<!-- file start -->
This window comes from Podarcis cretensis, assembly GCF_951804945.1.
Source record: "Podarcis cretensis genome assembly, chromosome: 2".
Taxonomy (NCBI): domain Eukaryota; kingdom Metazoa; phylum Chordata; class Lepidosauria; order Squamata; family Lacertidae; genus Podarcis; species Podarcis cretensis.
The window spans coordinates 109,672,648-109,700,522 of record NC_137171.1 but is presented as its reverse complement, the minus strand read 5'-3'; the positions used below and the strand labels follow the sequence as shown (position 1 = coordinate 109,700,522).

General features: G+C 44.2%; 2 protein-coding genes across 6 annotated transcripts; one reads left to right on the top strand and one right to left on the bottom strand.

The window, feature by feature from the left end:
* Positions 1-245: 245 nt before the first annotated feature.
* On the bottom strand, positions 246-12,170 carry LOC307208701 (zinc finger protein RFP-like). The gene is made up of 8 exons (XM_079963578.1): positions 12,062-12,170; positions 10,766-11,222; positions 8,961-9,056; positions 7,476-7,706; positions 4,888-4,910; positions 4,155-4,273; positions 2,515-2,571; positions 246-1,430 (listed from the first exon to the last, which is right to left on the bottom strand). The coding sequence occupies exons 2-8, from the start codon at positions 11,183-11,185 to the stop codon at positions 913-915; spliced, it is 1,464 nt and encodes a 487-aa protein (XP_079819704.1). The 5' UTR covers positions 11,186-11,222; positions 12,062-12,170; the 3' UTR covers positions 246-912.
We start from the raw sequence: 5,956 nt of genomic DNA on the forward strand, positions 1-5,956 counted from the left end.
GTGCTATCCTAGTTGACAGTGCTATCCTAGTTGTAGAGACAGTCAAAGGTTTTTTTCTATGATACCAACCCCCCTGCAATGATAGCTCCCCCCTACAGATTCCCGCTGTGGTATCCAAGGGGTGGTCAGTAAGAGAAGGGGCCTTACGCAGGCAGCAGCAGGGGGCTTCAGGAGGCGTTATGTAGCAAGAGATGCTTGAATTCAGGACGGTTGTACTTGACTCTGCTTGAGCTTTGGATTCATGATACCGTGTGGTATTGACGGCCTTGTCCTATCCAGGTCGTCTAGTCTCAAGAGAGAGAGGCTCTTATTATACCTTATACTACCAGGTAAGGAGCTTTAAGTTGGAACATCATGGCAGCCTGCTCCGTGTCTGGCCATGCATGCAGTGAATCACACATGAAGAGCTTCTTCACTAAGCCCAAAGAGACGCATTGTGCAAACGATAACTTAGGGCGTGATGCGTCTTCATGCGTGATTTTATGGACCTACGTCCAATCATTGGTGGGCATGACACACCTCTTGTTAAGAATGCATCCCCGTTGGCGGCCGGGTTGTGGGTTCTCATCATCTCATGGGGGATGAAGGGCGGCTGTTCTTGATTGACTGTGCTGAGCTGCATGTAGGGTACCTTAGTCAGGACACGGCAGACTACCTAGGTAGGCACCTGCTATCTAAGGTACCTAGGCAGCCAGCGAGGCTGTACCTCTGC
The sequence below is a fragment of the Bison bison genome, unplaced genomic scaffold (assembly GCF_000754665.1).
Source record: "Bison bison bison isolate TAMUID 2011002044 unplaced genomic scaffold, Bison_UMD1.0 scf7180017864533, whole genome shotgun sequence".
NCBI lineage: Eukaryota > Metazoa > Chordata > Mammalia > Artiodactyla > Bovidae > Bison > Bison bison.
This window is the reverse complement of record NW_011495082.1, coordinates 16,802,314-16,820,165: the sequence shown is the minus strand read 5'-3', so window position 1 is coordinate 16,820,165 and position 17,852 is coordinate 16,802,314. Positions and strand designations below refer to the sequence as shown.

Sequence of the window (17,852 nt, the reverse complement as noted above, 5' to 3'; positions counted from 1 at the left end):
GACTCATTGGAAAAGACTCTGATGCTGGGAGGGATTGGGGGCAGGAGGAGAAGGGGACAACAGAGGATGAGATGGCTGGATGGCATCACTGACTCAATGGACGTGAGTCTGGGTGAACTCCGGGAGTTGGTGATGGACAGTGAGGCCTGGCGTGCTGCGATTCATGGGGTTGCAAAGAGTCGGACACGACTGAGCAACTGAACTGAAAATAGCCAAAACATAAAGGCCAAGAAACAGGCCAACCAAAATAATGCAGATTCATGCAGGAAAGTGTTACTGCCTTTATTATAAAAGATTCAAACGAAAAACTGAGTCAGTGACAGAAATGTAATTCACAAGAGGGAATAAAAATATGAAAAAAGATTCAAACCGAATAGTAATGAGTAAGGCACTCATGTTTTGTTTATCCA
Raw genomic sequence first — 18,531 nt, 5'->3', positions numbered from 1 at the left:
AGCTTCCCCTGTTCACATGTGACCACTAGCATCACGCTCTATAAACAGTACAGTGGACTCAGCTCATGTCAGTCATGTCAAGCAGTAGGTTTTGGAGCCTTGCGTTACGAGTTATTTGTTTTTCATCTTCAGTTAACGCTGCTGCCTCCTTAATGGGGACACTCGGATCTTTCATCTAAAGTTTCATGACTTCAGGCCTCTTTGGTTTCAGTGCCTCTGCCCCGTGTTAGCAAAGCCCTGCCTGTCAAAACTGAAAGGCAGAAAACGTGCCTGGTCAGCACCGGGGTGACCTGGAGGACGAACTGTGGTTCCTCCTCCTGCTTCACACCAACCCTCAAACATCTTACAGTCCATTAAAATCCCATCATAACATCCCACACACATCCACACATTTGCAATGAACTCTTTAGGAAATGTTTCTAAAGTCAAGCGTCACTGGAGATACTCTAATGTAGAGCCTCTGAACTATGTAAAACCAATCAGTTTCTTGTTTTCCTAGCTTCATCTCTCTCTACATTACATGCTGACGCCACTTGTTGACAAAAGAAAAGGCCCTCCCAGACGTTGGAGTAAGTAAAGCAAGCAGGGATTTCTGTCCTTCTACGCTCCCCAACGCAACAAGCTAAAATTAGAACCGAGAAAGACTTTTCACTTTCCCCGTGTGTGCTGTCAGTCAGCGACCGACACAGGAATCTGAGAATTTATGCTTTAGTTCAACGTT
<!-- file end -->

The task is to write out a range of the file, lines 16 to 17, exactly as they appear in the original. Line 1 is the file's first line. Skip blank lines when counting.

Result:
GACTCATTGGAAAAGACTCTGATGCTGGGAGGGATTGGGGGCAGGAGGAGAAGGGGACAACAGAGGATGAGATGGCTGGATGGCATCACTGACTCAATGGACGTGAGTCTGGGTGAACTCCGGGAGTTGGTGATGGACAGTGAGGCCTGGCGTGCTGCGATTCATGGGGTTGCAAAGAGTCGGACACGACTGAGCAACTGAACTGAAAATAGCCAAAACATAAAGGCCAAGAAACAGGCCAACCAAAATAATGCAGATTCATGCAGGAAAGTGTTACTGCCTTTATTATAAAAGATTCAAACGAAAAACTGAGTCAGTGACAGAAATGTAATTCACAAGAGGGAATAAAAATATGAAAAAAGATTCAAACCGAATAGTAATGAGTAAGGCACTCATGTTTTGTTTATCCA
Raw genomic sequence first — 18,531 nt, 5'->3', positions numbered from 1 at the left: